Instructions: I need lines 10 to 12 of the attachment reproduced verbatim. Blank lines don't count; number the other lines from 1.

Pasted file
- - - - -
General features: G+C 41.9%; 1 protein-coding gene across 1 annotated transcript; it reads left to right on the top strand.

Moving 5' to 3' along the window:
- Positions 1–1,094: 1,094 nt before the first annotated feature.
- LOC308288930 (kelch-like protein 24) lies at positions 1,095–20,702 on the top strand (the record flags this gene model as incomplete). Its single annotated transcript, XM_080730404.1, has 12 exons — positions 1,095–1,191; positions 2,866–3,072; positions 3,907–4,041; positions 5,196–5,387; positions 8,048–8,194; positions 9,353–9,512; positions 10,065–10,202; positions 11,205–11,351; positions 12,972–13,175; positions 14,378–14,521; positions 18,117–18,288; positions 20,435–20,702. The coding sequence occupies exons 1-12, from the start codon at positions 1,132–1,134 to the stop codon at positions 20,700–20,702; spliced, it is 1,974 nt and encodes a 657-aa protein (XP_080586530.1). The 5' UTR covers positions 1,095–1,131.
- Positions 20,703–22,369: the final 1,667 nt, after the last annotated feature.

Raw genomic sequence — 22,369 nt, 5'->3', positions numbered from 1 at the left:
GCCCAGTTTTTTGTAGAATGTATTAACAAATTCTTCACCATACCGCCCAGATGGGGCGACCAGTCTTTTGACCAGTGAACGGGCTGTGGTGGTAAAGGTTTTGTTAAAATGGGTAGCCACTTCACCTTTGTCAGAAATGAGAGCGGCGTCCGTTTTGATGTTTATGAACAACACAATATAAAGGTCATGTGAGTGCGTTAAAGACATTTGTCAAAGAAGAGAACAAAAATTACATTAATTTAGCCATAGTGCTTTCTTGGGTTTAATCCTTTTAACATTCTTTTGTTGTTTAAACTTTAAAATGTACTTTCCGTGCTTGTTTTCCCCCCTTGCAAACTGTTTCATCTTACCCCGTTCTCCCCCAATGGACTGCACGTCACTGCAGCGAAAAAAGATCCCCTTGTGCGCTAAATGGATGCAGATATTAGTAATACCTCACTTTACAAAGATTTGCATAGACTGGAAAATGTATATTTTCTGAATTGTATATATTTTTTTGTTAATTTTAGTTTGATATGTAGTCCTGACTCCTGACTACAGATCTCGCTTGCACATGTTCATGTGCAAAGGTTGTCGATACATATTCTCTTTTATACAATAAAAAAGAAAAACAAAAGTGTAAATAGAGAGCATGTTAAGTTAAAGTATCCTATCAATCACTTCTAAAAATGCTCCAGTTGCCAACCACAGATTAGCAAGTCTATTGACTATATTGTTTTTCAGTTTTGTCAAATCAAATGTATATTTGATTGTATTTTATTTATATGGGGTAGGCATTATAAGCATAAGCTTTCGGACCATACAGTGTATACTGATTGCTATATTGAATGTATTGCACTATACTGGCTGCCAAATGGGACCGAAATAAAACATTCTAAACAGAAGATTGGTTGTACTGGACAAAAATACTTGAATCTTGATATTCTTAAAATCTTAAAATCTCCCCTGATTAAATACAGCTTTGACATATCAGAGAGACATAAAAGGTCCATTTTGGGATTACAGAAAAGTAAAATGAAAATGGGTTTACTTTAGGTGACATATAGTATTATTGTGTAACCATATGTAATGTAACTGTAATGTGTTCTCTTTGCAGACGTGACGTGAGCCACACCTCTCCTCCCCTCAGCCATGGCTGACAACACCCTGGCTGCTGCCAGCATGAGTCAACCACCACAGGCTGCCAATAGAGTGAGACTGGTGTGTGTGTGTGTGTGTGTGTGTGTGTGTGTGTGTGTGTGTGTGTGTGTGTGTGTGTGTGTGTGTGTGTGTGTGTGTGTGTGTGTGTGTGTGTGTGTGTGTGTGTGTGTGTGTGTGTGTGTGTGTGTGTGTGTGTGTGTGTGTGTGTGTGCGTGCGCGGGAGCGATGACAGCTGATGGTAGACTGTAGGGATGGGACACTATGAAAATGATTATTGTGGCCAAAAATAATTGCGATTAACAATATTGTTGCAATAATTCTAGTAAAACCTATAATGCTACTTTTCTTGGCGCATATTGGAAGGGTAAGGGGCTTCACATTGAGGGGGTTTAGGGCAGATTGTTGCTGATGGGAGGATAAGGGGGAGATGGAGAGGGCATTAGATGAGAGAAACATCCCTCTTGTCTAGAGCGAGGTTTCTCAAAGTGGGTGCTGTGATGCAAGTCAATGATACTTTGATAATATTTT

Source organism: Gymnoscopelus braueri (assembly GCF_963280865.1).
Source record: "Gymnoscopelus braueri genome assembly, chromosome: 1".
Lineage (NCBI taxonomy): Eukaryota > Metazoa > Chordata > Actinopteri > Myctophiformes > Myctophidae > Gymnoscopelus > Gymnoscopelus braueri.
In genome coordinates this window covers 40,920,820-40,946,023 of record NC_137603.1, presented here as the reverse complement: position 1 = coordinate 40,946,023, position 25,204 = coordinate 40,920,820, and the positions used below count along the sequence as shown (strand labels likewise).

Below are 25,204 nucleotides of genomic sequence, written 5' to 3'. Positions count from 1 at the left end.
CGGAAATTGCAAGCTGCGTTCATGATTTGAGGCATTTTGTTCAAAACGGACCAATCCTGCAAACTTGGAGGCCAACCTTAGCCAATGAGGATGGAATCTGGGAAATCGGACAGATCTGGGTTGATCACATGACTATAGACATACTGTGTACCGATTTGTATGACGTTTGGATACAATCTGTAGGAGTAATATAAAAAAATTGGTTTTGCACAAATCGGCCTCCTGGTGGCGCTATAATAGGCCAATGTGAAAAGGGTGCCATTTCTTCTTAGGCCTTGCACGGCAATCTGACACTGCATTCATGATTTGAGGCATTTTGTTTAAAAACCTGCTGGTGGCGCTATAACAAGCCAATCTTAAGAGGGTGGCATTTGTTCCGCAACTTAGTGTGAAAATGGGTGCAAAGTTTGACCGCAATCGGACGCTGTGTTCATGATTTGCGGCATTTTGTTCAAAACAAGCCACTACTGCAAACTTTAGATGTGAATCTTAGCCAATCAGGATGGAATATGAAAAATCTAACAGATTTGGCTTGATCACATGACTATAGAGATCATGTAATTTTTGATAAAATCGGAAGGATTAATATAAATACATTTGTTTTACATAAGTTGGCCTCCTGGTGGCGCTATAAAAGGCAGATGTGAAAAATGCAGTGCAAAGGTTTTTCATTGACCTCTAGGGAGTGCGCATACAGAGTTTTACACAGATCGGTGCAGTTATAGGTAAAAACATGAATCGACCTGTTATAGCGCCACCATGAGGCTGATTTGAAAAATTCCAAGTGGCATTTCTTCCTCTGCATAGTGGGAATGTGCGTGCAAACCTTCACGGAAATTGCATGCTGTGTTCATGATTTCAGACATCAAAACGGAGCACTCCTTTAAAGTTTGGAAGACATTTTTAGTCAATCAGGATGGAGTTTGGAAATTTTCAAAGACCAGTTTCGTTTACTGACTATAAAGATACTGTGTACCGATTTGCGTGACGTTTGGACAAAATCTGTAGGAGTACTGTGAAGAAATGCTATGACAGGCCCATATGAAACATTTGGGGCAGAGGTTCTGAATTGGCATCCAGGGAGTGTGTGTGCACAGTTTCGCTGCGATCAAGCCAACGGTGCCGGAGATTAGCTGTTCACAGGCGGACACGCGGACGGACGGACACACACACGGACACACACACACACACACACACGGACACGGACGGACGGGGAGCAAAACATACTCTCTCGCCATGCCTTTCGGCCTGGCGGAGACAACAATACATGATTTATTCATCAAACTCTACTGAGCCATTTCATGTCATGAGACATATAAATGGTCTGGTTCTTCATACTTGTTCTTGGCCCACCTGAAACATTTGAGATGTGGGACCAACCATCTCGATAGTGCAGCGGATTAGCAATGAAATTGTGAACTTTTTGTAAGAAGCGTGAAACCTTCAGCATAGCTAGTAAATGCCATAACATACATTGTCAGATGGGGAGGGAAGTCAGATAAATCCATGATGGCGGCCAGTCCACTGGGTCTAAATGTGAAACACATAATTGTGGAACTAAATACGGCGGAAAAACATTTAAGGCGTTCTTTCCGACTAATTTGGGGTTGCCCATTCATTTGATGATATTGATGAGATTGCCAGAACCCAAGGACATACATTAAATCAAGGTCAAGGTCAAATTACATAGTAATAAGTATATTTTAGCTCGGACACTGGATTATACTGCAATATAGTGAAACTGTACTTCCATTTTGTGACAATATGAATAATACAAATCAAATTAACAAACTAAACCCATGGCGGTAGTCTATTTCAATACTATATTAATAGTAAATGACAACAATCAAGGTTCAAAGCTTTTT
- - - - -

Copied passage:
Lineage (NCBI taxonomy): Eukaryota > Metazoa > Chordata > Actinopteri > Myctophiformes > Myctophidae > Gymnoscopelus > Gymnoscopelus braueri.
In genome coordinates this window covers 40,920,820-40,946,023 of record NC_137603.1, presented here as the reverse complement: position 1 = coordinate 40,946,023, position 25,204 = coordinate 40,920,820, and the positions used below count along the sequence as shown (strand labels likewise).

Below are 25,204 nucleotides of genomic sequence, written 5' to 3'. Positions count from 1 at the left end.